This game's purported puzzle and adventure elements do present
themselves here and there, but they boil down to scenes my soon-to-be
8-year-old daughter could handle with ease, even were it her fifth
birthday impending instead of her eighth. Most of the thinking
is already done for you via either vocalized laundry lists of
what items need to be picked up or simple text statements from
the Quest Log. Once you get these articles, cutscenes usually
ensue whereby they are automatically put to use. Most times you
don't even have to figure out how to use them!
Even collecting said items bestows weariness upon the wayfarer.
A lock pick is hidden, shockingly enough, in a cabinet right next
to a locked treasure chest. Finding four herbs for an old man's
tea merely consists of sending Frodo galloping about the countryside
where sparkly, white, glowing herbs lay about in obvious places,
ready to be picked up when he runs over them. Fixing the gate
so he can leave town only requires his turning away from it, entering
the first door of the first building he sees, picking up the sparkly,
white, glowing hinge off of the floor, and bringing it back to
the gate. Then Aragorn later follows the LOTR plot by attempting
to throw the Dark Lord Sauron and his One Ring-lusting Black Riders
off Frodo's scent as Frodo makes his way to safety. As if already
knowing the storyline weren't enough in my case, I also had to
listen to Aragon's blunt musings about what to do and how to do
it beforehand. Then I was not even allowed to put the pieces into
place myself, but was made to watch as a bystander after all items
were collected and a cutscene completely took over.
While playing as one character, you will at times have other
characters along with you. However, about the only things they
are good for are either getting lost as soon as possible (in which
case you must halt your journey to find them) or getting their
butts kicked in fights while you handle everything yourself. Most
of the battles in The Lord of the Rings: The Fellowship of
the Ring are easy, but occasionally the screen does fill with
swarms of enemies. Help or no help, though, you may save the game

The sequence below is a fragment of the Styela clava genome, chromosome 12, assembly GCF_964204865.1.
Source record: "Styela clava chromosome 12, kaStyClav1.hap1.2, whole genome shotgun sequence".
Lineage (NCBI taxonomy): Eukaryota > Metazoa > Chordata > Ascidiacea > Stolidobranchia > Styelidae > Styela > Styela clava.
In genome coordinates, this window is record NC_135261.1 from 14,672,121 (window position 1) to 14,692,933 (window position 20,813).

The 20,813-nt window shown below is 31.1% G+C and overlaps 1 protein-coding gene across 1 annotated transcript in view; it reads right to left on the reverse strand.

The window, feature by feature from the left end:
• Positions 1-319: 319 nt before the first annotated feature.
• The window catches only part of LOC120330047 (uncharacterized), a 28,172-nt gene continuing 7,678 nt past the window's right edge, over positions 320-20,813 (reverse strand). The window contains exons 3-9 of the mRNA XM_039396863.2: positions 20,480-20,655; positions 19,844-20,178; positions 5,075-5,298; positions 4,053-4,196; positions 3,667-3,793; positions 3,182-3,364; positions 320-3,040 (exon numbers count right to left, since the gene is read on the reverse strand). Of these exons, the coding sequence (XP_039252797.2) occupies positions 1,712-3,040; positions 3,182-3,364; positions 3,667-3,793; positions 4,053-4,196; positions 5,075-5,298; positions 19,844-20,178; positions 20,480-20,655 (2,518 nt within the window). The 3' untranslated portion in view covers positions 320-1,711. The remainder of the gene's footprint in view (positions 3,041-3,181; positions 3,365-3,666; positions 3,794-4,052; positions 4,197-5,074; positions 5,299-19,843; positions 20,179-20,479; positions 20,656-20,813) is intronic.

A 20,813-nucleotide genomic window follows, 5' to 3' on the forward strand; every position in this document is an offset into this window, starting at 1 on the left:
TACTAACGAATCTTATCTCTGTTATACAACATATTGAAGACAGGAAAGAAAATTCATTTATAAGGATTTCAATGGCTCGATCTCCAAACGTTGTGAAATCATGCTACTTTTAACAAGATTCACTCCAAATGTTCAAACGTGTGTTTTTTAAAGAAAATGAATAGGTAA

at all but the major boss fight areas, so you can always load
a previous save for another try. (I did have the game freeze a
number of times when reloading saves from certain areas, though,
necessitating my shutting down the Xbox entirely then powering
it back on.)
The background music is tastefully done; it is dramatic, uplifting,
and distinctly Gaelic all at once. Sound effects are good too,
from the clanging of swords to the grunts and roars of enemies,
even offering a metallic sparring sound when games are reloaded.
The graphics are excellent, and although the lip-synching does
not nearly line up with the speech, character renderings and facial
expressions are especially good. The whimsical lands are sometimes
muted, sometimes vibrantly colorful, but always very detailed.
I wish half the imagination that went into the visuals had made
its way into the actual gameplay! Unfortunately, despite an easy,
jump-right-in control scheme and interface, LOTR really
suffers from a nasty case of uninspired gaming doldrums. It is
also overly simplistic, appearing to be geared toward children
except for the reality of the almost endless fighting. Even though
the graphics and sound are splendid, the almost across-the-boards
flat acting and boring enemies along with the used and abused
game play elements combine for one lame game touting more of the
same ... I'm forced to throw cornpoop at it.
Release Date: October 2002